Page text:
Is God a God of Second Chances?

When I first mentioned to my wife, Alice, that I was going to write
an article discussing this rather popular saying, I mentioned it might cause
people to be a bit defensive, and of course she immediately became defensive.  When you read the title, you, too, may have
thought, “You’re wrong—God is a god of second chances.”  I understand there are many examples in the
Bible where God apparently gave people second chances.  If the Bible had a hall of shame, we would
find many of the same names that we find in Hebrews 11 (often known as the
“hall of faith”). 

The second chance message reaches deep inside and outside the
church.  Everyone, no matter his or
her view of Jesus, seems to find common ground around the belief that God
gives second chances.  So does this well-known
statement reflect the gospel?  Here are a
couple of other modern sayings:

1) Today’s the first day of the rest of your life.

2) God can give you a fresh start.

3) Today’s a new opportunity to get things right.

These clichés may sound harmless on the
surface, but we should weigh their biblical merit.
 Is a second chance gospel sufficient, or even helpful, for
communicating the real message of Christ?

Actually, I’m not sure it is.  A second chance gospel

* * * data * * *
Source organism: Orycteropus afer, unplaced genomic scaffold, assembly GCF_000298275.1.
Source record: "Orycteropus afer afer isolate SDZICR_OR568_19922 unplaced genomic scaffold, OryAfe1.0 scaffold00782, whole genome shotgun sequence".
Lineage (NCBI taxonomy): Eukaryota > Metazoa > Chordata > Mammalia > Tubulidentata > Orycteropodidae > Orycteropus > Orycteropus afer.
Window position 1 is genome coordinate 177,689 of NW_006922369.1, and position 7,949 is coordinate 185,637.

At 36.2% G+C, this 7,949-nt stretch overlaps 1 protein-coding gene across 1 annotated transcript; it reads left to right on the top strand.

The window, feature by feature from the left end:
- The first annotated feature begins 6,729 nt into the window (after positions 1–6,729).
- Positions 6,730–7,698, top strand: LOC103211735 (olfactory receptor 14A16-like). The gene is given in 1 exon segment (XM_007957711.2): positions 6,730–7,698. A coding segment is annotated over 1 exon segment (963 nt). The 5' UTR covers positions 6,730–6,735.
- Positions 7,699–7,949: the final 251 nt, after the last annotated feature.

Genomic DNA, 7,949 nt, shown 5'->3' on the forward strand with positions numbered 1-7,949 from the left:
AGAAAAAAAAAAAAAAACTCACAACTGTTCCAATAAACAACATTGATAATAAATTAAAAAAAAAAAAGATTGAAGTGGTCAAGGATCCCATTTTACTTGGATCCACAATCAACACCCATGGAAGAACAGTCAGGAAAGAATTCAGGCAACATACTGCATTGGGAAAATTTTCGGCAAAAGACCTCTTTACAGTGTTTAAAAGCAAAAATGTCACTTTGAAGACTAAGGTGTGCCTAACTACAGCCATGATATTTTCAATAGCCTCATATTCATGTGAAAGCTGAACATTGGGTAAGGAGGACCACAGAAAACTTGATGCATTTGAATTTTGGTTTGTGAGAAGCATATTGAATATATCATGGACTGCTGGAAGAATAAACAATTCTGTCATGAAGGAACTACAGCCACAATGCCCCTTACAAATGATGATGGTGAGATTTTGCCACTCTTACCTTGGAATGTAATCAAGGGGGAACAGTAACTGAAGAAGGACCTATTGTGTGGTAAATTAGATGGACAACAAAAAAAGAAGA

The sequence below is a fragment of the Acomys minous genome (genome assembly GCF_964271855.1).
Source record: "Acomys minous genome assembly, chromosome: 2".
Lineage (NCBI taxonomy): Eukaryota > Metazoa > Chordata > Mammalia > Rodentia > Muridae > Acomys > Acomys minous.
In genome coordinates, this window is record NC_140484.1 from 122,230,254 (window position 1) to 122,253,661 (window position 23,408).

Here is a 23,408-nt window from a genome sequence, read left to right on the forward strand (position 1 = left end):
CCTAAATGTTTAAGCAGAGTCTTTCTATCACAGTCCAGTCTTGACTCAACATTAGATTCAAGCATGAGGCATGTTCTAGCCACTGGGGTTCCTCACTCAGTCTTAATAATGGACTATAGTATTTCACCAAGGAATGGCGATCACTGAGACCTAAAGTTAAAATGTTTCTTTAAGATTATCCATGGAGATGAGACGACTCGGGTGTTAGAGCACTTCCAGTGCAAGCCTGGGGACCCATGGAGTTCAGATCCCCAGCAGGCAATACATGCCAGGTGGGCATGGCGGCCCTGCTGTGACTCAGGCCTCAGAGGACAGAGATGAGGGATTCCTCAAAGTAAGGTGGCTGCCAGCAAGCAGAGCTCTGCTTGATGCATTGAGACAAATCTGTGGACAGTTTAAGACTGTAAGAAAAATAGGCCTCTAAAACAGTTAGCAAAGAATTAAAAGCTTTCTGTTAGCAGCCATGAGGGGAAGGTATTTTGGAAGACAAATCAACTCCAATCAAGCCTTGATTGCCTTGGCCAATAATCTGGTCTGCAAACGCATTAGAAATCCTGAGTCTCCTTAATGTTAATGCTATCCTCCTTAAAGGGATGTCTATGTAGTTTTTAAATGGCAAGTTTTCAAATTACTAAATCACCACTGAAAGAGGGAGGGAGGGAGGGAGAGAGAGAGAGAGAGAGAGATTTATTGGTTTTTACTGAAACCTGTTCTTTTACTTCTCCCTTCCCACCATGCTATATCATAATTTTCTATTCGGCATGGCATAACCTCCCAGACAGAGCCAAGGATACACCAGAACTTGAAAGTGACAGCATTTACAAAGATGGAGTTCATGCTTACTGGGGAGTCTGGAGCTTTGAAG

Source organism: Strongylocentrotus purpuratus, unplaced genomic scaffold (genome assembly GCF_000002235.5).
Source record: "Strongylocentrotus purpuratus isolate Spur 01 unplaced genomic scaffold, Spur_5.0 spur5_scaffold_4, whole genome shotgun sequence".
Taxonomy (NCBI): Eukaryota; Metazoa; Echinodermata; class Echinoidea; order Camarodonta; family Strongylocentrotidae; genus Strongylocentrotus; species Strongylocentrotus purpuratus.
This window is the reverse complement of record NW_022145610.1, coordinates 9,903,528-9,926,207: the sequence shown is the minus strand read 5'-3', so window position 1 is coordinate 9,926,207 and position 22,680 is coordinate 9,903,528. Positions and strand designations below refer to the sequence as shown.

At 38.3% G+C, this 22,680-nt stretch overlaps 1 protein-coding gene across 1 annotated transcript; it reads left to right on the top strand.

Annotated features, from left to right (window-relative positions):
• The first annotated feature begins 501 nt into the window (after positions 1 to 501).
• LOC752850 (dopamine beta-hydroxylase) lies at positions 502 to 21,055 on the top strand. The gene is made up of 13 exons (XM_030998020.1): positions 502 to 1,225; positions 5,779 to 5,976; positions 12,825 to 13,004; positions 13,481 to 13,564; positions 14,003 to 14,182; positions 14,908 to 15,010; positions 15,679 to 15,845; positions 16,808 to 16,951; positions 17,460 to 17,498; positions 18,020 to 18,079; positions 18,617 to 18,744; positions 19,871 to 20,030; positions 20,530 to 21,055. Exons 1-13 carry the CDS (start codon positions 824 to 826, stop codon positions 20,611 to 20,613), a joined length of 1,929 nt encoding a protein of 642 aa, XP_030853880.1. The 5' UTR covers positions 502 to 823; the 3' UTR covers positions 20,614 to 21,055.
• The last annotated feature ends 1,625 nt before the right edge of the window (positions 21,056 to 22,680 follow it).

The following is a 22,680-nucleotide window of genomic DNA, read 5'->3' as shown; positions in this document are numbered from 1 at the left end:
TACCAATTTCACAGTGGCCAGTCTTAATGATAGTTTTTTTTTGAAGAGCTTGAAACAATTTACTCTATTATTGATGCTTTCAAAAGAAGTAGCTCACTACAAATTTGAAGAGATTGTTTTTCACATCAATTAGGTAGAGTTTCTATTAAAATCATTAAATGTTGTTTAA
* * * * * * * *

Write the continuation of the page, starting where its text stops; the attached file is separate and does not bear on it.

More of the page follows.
disguises the good news by only revealing half of it—the half that says Jesus
died for sins.
 Don’t get me wrong, it’s awesome
God forgives sin. The fact that God is merciful is a beautiful
truth. But if Jesus only died to forgive sins, humanity
is still in trouble.

What’s missing from this understanding is the imputed
Jesus credits to believers—a righteousness that leaves
nothing to chance.  Whereas a second chance
gospel may declare that Jesus erases sin, it also implies He leaves behind
an empty spiritual ledger and a morally neutral heart.  This belief promises fresh hope by
saying “God gives infinite chances,” but underneath carries the depressing
message “God forgives; now the rest is up to you.”

This thinking waters down the authentic gospel in two ways.  First, it implies man isn’t helpless regarding
righteousness—that he only needs a clean slate and a second chance.  Second, it teaches Christ’s sacrifice
isn’t effective—that mankind still needs to “get things right” via a vague
number of reboots, much like Bill Murray in the movie Groundhog

While this sounds great on the surface, it actually constitutes
some of the worst news people could hear.
God giving second chances summons the picture of God saying to us, “Okay,
you did your best and failed, so I am going to give you another chance to prove
yourself.”  In what world does this sound
like good news?  We don’t always pass the
second test, either.  When we read the
Bible and hear what it says about us, we realize we need something better than
second, third, and fourth chances to fail again.  

Apart from grace, our “hearts are deceitful and desperately wicked.” (See
Jeremiah 17:9)  Without Jesus, our best
intentions and efforts are filthy rags in the sight of our Holy God and leave
us in our sins. (See Isaiah 64:6)  Thankfully,
because of God’s overwhelming love and grace towards us, He offers us something
better than a second chance.  Finally, since
there’s zero chance humans will obey God perfectly (See Romans 3:23), why
would Christians spread the news of a God of second chances?  Is it really good news to get a second chance
at the impossible?  What sinners need—and
what Christ provides—is someone who can take the test on their behalf,
once-and-for-all, and pass with flying colors.